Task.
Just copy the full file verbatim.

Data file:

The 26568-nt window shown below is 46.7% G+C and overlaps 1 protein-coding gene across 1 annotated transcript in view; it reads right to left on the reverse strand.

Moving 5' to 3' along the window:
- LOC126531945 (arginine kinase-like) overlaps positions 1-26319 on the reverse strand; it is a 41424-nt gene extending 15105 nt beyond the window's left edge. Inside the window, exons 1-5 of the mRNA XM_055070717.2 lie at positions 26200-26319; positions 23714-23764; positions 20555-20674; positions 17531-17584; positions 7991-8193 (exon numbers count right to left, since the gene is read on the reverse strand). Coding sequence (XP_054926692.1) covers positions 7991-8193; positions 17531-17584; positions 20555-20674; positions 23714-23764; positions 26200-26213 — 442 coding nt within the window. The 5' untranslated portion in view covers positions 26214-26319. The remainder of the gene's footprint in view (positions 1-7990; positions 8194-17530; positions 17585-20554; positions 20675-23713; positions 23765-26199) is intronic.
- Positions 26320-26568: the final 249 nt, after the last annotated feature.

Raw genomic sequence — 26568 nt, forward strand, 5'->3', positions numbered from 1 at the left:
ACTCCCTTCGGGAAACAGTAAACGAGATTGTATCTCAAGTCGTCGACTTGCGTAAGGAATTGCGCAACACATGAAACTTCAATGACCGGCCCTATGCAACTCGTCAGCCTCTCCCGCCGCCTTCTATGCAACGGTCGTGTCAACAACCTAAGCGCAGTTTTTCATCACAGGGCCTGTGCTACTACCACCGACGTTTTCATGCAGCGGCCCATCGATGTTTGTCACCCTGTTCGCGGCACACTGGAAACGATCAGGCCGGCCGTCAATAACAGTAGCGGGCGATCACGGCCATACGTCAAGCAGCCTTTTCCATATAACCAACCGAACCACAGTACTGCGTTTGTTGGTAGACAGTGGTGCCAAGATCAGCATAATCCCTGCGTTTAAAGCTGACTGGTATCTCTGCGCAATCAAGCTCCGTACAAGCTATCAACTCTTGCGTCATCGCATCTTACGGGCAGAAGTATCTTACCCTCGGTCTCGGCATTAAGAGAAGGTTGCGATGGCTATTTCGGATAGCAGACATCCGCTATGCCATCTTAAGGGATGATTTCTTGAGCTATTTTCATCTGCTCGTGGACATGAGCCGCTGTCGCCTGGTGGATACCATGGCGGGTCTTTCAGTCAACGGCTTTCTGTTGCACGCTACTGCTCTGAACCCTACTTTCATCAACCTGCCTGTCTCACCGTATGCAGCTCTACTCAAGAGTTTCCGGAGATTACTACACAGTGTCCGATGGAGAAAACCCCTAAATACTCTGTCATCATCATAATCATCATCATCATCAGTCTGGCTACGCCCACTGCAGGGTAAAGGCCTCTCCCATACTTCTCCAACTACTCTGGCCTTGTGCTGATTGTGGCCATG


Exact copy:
The 26568-nt window shown below is 46.7% G+C and overlaps 1 protein-coding gene across 1 annotated transcript in view; it reads right to left on the reverse strand.

Moving 5' to 3' along the window:
- LOC126531945 (arginine kinase-like) overlaps positions 1-26319 on the reverse strand; it is a 41424-nt gene extending 15105 nt beyond the window's left edge. Inside the window, exons 1-5 of the mRNA XM_055070717.2 lie at positions 26200-26319; positions 23714-23764; positions 20555-20674; positions 17531-17584; positions 7991-8193 (exon numbers count right to left, since the gene is read on the reverse strand). Coding sequence (XP_054926692.1) covers positions 7991-8193; positions 17531-17584; positions 20555-20674; positions 23714-23764; positions 26200-26213 — 442 coding nt within the window. The 5' untranslated portion in view covers positions 26214-26319. The remainder of the gene's footprint in view (positions 1-7990; positions 8194-17530; positions 17585-20554; positions 20675-23713; positions 23765-26199) is intronic.
- Positions 26320-26568: the final 249 nt, after the last annotated feature.

Raw genomic sequence — 26568 nt, forward strand, 5'->3', positions numbered from 1 at the left:
ACTCCCTTCGGGAAACAGTAAACGAGATTGTATCTCAAGTCGTCGACTTGCGTAAGGAATTGCGCAACACATGAAACTTCAATGACCGGCCCTATGCAACTCGTCAGCCTCTCCCGCCGCCTTCTATGCAACGGTCGTGTCAACAACCTAAGCGCAGTTTTTCATCACAGGGCCTGTGCTACTACCACCGACGTTTTCATGCAGCGGCCCATCGATGTTTGTCACCCTGTTCGCGGCACACTGGAAACGATCAGGCCGGCCGTCAATAACAGTAGCGGGCGATCACGGCCATACGTCAAGCAGCCTTTTCCATATAACCAACCGAACCACAGTACTGCGTTTGTTGGTAGACAGTGGTGCCAAGATCAGCATAATCCCTGCGTTTAAAGCTGACTGGTATCTCTGCGCAATCAAGCTCCGTACAAGCTATCAACTCTTGCGTCATCGCATCTTACGGGCAGAAGTATCTTACCCTCGGTCTCGGCATTAAGAGAAGGTTGCGATGGCTATTTCGGATAGCAGACATCCGCTATGCCATCTTAAGGGATGATTTCTTGAGCTATTTTCATCTGCTCGTGGACATGAGCCGCTGTCGCCTGGTGGATACCATGGCGGGTCTTTCAGTCAACGGCTTTCTGTTGCACGCTACTGCTCTGAACCCTACTTTCATCAACCTGCCTGTCTCACCGTATGCAGCTCTACTCAAGAGTTTCCGGAGATTACTACACAGTGTCCGATGGAGAAAACCCCTAAATACTCTGTCATCATCATAATCATCATCATCATCAGTCTGGCTACGCCCACTGCAGGGTAAAGGCCTCTCCCATACTTCTCCAACTACTCTGGCCTTGTGCTGATTGTGGCCATG